Canine Vestibular Disease—also known as “old dog vestibular syndrome.”
Vestibular means a problem with the connections between inner/middle
ear and brain causing ataxia. Dogs with ataxia stand with their limbs
braced, they walk with difficulty and have a “drunk” type of motion
they have lost their sense of balance. When the vestibular nerve, which
travels from the inner ear to the brain, malfunctions. It disrupts the
animal’s sense of balance and orientation.
It is important to find out where the vestibular abnormality is
located. The disturbance can be peripheral, meaning it is located
outside the brain, or central, located inside the brain. The
distinction between the two
is subtle and is best diagnosed by a veterinary neurologist. The
peripheral disturbance is the most common and least serious.
It has been suggested that there is a correlation between old dog
vestibular syndrome and hypothyroidism so blood work should be done to
rule out this problem.
The ears should be thoroughly examined because the same symptoms can
result from a severe ear mite infection. Also certain types of
antibiotics such as streptomycin and gentomicin can cause vestibular
This syndrome is not a life threatening condition, nor should it even
be called old dog vestibular syndrome because young dogs have also
contracted it. However, in most cases old dogs are seen by
veterinarians with this condition more often.
Time is a major factor in old dog vestibular syndrome. Recovery time
depends on the afflicted dog. Eventually the animal teaches itself to
compensate and overcome old dog vestibular. Rest and quiet are required
during this recovery time, and it’s important to keep the dog in a well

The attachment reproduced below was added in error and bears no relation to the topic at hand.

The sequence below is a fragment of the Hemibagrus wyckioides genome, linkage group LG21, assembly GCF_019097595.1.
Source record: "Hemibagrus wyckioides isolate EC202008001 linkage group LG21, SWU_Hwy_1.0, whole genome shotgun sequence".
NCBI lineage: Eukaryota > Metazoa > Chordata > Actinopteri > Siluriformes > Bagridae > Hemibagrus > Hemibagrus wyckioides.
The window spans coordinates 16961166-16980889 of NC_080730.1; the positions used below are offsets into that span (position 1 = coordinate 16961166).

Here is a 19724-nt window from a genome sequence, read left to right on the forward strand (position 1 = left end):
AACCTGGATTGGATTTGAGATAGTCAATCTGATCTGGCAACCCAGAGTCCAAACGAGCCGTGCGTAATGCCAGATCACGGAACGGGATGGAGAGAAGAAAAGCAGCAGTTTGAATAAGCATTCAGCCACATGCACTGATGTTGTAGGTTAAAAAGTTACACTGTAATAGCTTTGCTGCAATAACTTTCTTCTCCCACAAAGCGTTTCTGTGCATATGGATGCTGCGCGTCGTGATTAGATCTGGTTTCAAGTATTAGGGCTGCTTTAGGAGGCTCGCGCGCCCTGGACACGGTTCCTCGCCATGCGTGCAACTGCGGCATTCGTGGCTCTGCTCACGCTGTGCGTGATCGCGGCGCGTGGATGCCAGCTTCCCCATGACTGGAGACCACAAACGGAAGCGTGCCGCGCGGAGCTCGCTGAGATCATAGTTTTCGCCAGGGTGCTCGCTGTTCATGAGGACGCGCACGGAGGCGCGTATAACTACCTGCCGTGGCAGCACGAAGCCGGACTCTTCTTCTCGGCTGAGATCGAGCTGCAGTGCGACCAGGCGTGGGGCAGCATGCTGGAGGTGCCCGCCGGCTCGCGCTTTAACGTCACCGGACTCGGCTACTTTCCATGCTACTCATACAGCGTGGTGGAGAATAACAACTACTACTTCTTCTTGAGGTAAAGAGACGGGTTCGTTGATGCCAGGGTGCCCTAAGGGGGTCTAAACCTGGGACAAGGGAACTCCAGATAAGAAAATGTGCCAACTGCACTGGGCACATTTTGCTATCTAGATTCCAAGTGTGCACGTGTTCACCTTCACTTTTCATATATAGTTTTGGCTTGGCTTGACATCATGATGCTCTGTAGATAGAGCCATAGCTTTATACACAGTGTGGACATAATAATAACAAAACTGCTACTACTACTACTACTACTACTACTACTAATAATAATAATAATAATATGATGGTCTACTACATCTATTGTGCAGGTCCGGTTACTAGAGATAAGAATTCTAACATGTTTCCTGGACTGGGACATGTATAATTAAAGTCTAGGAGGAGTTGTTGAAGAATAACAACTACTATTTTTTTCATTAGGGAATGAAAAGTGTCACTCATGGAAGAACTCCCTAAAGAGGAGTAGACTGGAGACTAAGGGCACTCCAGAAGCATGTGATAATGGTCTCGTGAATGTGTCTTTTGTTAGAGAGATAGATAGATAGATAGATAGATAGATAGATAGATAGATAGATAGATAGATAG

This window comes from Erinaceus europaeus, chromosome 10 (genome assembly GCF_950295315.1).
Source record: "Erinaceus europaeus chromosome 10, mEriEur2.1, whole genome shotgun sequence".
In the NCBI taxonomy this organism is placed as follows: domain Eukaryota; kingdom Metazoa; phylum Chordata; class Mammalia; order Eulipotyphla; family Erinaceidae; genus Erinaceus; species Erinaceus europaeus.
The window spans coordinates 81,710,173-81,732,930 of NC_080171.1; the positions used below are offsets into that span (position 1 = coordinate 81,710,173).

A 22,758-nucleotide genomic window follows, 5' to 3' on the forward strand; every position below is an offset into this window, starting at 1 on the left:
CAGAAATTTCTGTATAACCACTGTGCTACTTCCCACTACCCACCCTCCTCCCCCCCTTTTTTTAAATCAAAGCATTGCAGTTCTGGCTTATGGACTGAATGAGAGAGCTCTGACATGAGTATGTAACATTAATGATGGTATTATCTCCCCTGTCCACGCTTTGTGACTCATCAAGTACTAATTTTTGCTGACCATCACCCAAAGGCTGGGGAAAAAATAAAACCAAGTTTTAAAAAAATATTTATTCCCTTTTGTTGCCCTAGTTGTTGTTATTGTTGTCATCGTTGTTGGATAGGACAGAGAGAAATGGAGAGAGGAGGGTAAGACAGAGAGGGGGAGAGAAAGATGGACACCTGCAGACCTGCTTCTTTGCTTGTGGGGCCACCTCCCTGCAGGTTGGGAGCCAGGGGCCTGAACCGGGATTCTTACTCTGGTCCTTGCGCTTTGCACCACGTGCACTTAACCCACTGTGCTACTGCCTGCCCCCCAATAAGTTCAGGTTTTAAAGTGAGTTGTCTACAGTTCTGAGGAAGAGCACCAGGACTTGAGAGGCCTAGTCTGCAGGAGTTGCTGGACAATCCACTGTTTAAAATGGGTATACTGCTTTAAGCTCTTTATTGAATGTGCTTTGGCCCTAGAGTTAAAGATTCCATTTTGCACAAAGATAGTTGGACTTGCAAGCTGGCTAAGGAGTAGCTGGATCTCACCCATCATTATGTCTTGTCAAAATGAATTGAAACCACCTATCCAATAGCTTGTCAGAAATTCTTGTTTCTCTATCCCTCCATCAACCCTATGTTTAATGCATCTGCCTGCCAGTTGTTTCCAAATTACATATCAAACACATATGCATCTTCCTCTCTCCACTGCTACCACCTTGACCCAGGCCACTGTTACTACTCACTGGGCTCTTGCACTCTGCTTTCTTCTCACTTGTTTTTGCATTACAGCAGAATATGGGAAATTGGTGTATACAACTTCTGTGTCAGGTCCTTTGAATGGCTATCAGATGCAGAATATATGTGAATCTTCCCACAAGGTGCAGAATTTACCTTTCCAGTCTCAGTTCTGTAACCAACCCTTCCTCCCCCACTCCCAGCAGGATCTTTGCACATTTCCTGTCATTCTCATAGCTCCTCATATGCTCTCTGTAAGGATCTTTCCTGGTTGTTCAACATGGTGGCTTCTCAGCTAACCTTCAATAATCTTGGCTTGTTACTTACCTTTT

lighted room. If possible, avoid carrying the dog, or, if this is
lift the dog slowly and smoothly and hold the pads of it’s feet while
Lifting and moving it through the air disrupts the dog’s sense of
Keeping the dog’s feet firmly on the ground with it’s eyes on the
helps regain it’s balance. This condition is sometimes misdiagnosed and
dogs who could have recovered have been euthanized because the
appears so severe. It is important to note that there are no warning
which may lead to the conclusion that it is a stroke. Fortunately most
will be spared this affliction. However, if your dog does contract this
it is comforting to know that it is not fatal and recovery is merely a
matter of patience and tender loving care. Please note that a serious
ear infection—which can occur without the customary smelly ear—has the
same severe and frightening symptoms. An infection can usually be cured
with antibiotics and the dogs have a complete recovery. Drugs that
be used to treat old dog vestibular syndrome include Cholodin Tabs and
Winstrol V. As always, check with your vet.
reprinted with kind permission from Patti Schaffner
Peoria Humane Society email@example.com
The vestibular system
controls balance and prevents an animal from falling over. It does this
by holding and constantly adjusting the position of the eyes, head and
body in relation to gravity. When there is disease affecting this
system, though it is seldom life threatening, the symptoms caused can
be particularly distressing for a pet owner. Animals may tilt their
head to one side, circle either clockwise or anticlockwise, fall over
repeatedly, roll to one side, be generally wobbly and display abnormal
pupil movement in their eyes. Here we look at the
physiology of the vestibular system in dogs and cats, what can go wrong
and how a good veterinarian will diagnose and treat it.
What exactly is the vestibular system?
The vestibular system is a sensory system consisting of a receptor
organ within the inner ear, the vestibular nerve itself, and a balance
control centre at the back of the brain. The receptor organ in the
inner ear detects the position and movement of the head in space, both
when the animal is resting or moving. Information on the position of
the head is converted into electrical signals, which are transmitted
via the vestibular nerve to the brain. The balance control centre in
the brain then processed this information, and sends motor signals to
the muscles controlling the positions of the eyes
and limbs according to the movement of the head.
What is vestibular syndrome?
Vestibular syndrome is a general term describing disease of the
vestibular system. The term alone does not provide any information on
which part of the vestibular system is affected, and what the cause is.
What are the signs to look out for?
Animals with vestibular disease may display any or all of the following